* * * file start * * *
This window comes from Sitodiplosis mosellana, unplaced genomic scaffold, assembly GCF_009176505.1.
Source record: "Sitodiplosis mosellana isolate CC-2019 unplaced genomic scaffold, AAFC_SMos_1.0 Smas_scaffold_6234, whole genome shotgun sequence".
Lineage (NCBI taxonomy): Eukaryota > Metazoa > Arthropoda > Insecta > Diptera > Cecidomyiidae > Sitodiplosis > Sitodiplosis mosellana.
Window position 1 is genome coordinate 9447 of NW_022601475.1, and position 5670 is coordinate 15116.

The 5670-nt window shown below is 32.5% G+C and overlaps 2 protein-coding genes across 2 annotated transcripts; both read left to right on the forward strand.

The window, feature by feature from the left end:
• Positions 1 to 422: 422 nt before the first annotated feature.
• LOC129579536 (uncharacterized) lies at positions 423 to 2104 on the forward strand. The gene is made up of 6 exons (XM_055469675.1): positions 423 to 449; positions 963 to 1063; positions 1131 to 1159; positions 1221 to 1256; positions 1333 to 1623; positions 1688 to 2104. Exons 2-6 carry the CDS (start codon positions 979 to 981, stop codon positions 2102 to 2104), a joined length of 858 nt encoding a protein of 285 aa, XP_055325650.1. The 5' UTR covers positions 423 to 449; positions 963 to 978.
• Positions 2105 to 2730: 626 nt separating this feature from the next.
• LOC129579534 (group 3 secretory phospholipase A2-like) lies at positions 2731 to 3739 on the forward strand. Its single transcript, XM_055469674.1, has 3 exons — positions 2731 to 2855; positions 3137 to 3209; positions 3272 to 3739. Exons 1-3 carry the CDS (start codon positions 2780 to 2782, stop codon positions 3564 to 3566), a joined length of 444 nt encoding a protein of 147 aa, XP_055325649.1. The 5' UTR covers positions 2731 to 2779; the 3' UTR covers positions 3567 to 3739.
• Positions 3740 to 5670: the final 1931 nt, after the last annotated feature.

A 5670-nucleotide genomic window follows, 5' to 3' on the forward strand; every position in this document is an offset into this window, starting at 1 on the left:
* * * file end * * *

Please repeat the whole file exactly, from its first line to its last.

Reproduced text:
This window comes from Sitodiplosis mosellana, unplaced genomic scaffold, assembly GCF_009176505.1.
Source record: "Sitodiplosis mosellana isolate CC-2019 unplaced genomic scaffold, AAFC_SMos_1.0 Smas_scaffold_6234, whole genome shotgun sequence".
Lineage (NCBI taxonomy): Eukaryota > Metazoa > Arthropoda > Insecta > Diptera > Cecidomyiidae > Sitodiplosis > Sitodiplosis mosellana.
Window position 1 is genome coordinate 9447 of NW_022601475.1, and position 5670 is coordinate 15116.

The 5670-nt window shown below is 32.5% G+C and overlaps 2 protein-coding genes across 2 annotated transcripts; both read left to right on the forward strand.

The window, feature by feature from the left end:
• Positions 1 to 422: 422 nt before the first annotated feature.
• LOC129579536 (uncharacterized) lies at positions 423 to 2104 on the forward strand. The gene is made up of 6 exons (XM_055469675.1): positions 423 to 449; positions 963 to 1063; positions 1131 to 1159; positions 1221 to 1256; positions 1333 to 1623; positions 1688 to 2104. Exons 2-6 carry the CDS (start codon positions 979 to 981, stop codon positions 2102 to 2104), a joined length of 858 nt encoding a protein of 285 aa, XP_055325650.1. The 5' UTR covers positions 423 to 449; positions 963 to 978.
• Positions 2105 to 2730: 626 nt separating this feature from the next.
• LOC129579534 (group 3 secretory phospholipase A2-like) lies at positions 2731 to 3739 on the forward strand. Its single transcript, XM_055469674.1, has 3 exons — positions 2731 to 2855; positions 3137 to 3209; positions 3272 to 3739. Exons 1-3 carry the CDS (start codon positions 2780 to 2782, stop codon positions 3564 to 3566), a joined length of 444 nt encoding a protein of 147 aa, XP_055325649.1. The 5' UTR covers positions 2731 to 2779; the 3' UTR covers positions 3567 to 3739.
• Positions 3740 to 5670: the final 1931 nt, after the last annotated feature.

A 5670-nucleotide genomic window follows, 5' to 3' on the forward strand; every position in this document is an offset into this window, starting at 1 on the left: